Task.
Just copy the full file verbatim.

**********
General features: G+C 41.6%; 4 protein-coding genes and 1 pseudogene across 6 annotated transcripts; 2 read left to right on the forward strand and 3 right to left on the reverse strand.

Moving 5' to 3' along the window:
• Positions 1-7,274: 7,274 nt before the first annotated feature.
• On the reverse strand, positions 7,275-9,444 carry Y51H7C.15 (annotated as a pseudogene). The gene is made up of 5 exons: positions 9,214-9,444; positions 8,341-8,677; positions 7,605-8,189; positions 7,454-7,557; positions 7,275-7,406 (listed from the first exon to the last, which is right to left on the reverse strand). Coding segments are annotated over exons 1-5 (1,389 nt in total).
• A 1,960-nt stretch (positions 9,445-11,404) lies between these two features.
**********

General features: G+C 41.6%; 4 protein-coding genes and 1 pseudogene across 6 annotated transcripts; 2 read left to right on the forward strand and 3 right to left on the reverse strand.

Moving 5' to 3' along the window:
• Positions 1-7,274: 7,274 nt before the first annotated feature.
• On the reverse strand, positions 7,275-9,444 carry Y51H7C.15 (annotated as a pseudogene). The gene is made up of 5 exons: positions 9,214-9,444; positions 8,341-8,677; positions 7,605-8,189; positions 7,454-7,557; positions 7,275-7,406 (listed from the first exon to the last, which is right to left on the reverse strand). Coding segments are annotated over exons 1-5 (1,389 nt in total).
• A 1,960-nt stretch (positions 9,445-11,404) lies between these two features.